The latest target of our Linux benchmarking at Phoronix are running various performance benchmarks under different Docker operating system images. The images used for benchmarking were the latest of Ubuntu, Clear Linux, CentOS, Debian, and Alpine while comparing the benchmark results to running on the bare metal host.

Editorial: Using NVIDIA On Linux For The First Time In 10 Years
Anyone who read any number of my reviews from a few years ago, when I interned here at Phoronix, should know that I have been a fan of AMD and their open source efforts for a very long time. I remember the years of trying to get Catalyst to work under Arch or Fedora, usually only to have it blow up in my face. I remember the struggle holding back kernel and X server updates, hoping that none of those updates contained security fixes that were pertinent to me.

AMDGPU+RadeonSI With Deus Ex: Mankind Divided, One Week Later
Last week marked the highly anticipated release of Deus Ex: Mankind Divided for Linux. At launch it only offered official support for NVIDIA GPUs on Linux with the AMD support being less than stellar. While the open-source Linux graphics driver Git code is quick to move along and adapt for new games, a new Phoronix Premium member requested some tests for seeing how the latest code is now working for this demanding AAA Linux game ported by Feral Interactive.

RadeonSI Benchmarks On Budgie, GNOME Shell, KDE Plasma 5, LXDE, MATE, Unity, Xfce
Last month when Ubuntu 16.10 was released I ran some desktop gaming benchmarks with Intel Skylake graphics under Unity, GNOME, Xfce, LXDE, KDE, Openbox, and MATE. Following that article a few Phoronix Premium readers requested similar tests be done under the RadeonSI Gallium3D driver stack, so here are those numbers.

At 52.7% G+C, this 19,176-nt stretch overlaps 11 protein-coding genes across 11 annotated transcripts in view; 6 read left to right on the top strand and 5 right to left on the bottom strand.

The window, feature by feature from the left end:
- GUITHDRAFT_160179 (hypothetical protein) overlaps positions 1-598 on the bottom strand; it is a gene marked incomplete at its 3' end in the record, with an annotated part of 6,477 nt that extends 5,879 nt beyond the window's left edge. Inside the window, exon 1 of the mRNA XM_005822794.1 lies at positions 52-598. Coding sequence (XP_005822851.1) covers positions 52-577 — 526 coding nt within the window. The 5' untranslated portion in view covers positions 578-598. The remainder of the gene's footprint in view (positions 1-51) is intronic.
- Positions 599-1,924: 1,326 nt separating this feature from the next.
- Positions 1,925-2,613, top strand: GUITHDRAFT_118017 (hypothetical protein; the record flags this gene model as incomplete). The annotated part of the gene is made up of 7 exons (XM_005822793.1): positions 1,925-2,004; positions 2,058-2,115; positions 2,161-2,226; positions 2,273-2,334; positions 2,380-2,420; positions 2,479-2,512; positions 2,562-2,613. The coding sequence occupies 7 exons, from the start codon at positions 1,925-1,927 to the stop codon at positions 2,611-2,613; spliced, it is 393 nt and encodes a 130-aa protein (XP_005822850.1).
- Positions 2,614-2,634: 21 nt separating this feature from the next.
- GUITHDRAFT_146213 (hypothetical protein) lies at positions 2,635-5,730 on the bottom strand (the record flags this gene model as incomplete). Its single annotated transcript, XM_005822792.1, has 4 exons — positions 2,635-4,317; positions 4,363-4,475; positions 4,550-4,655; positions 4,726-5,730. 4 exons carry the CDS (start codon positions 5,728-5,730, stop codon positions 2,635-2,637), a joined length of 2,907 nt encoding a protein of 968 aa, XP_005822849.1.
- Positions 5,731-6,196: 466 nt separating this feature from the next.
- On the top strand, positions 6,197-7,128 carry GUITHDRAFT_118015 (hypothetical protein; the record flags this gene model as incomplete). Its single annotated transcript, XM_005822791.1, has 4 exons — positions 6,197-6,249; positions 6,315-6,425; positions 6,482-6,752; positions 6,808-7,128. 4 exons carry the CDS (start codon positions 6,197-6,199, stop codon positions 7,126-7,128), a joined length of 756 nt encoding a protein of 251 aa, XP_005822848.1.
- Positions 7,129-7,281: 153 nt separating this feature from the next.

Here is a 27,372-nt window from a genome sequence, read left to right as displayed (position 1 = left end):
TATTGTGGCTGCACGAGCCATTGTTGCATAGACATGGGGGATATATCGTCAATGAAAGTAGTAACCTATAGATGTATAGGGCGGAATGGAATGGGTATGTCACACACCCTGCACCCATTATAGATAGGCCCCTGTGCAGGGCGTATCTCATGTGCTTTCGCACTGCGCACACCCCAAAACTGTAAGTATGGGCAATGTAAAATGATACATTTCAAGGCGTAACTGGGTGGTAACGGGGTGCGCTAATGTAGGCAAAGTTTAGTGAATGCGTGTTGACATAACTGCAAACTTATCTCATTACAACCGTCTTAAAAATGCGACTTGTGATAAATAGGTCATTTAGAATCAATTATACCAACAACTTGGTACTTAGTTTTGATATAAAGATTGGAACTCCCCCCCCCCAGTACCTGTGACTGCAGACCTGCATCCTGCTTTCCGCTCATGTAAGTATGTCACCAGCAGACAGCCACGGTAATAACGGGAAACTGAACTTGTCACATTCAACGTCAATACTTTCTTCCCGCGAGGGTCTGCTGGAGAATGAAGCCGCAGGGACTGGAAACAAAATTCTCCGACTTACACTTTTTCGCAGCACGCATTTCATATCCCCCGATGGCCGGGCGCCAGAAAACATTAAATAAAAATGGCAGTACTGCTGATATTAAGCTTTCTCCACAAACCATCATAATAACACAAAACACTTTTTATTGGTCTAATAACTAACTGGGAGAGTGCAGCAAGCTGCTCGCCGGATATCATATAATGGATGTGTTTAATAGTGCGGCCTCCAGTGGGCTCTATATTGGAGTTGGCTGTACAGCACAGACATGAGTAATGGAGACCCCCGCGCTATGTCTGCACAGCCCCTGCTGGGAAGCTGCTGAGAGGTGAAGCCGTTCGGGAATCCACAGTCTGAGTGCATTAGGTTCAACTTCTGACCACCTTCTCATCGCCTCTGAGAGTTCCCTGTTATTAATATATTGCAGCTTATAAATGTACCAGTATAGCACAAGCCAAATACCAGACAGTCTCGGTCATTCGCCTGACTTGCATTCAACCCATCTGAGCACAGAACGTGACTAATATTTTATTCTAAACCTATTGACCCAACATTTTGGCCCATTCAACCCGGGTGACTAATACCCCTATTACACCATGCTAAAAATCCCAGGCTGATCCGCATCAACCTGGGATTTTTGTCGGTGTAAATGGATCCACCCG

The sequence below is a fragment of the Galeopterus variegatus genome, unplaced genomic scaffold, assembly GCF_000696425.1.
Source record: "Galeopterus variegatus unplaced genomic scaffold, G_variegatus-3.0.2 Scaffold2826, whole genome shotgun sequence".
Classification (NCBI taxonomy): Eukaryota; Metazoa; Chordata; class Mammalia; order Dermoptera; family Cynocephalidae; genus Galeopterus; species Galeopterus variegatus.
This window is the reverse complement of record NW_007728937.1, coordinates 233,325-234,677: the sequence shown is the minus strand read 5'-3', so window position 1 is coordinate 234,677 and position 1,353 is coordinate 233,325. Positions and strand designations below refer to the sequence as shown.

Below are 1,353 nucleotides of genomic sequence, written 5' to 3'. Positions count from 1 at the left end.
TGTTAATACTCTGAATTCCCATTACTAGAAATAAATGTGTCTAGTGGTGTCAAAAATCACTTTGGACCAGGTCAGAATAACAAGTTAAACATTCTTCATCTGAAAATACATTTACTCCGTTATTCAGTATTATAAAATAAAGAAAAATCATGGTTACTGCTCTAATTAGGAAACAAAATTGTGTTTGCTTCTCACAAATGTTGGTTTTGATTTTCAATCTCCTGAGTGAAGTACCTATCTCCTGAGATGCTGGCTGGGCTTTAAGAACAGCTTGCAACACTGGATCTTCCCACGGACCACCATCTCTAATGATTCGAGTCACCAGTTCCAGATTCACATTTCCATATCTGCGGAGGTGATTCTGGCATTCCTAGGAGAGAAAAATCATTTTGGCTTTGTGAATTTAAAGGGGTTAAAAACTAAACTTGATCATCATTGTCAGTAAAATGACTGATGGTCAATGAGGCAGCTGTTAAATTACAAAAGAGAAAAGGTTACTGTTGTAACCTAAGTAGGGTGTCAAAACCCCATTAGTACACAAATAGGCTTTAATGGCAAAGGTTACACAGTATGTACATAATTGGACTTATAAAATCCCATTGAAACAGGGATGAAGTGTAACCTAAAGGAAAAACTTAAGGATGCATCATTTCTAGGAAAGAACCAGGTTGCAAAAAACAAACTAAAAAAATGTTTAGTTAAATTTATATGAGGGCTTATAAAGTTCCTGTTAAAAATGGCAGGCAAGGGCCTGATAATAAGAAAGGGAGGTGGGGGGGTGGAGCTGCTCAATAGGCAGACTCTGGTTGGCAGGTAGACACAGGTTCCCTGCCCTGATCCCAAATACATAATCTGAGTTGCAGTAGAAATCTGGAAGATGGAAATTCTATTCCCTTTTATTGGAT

Deus Ex: Mankind Divided NVIDIA Linux Benchmarks - 13-Way GPU Comparison
Just a few months after the Windows release of Deus Ex: Mankind Divided, the Linux port to OpenGL carried out by Feral Interactive was released this morning. Here are many different GPU benchmarks of Deus Ex: Mankind Divded if you are wondering whether or not your system will perform well with this game under Linux, given that the requirements are stiffer than the Windows build. For this launch-day comparison are thirteen NVIDIA GeForce graphics cards tested. The AMD Radeon cards were left to rest this time around since the current open-source Mesa stack struggles currently for this game and is not officially supported yet by Feral.

Intel Kaby Lake HD Graphics 620 OpenGL/Vulkan Performance On Linux
Now having my initial Intel Kaby Lake Core i5-7200U MSI Cubi 2 benchmarks with Ubuntu 16.10 out of the way, this second article is focusing upon the HD Graphics 620 Kaby Lake performance with this latest stable Ubuntu release as well as when trying out Linux 4.9 and Mesa 13.1-dev.
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Michael Larabel is the principal author of and founded the site in 2004 with a focus on enriching the Linux hardware experience. Michael has written more than 20,000 articles covering the state of Linux hardware support, Linux performance, graphics drivers, and other topics. Michael is also the lead developer of the Phoronix Test Suite, Phoromatic, and automated benchmarking software. He can be followed via Twitter or contacted via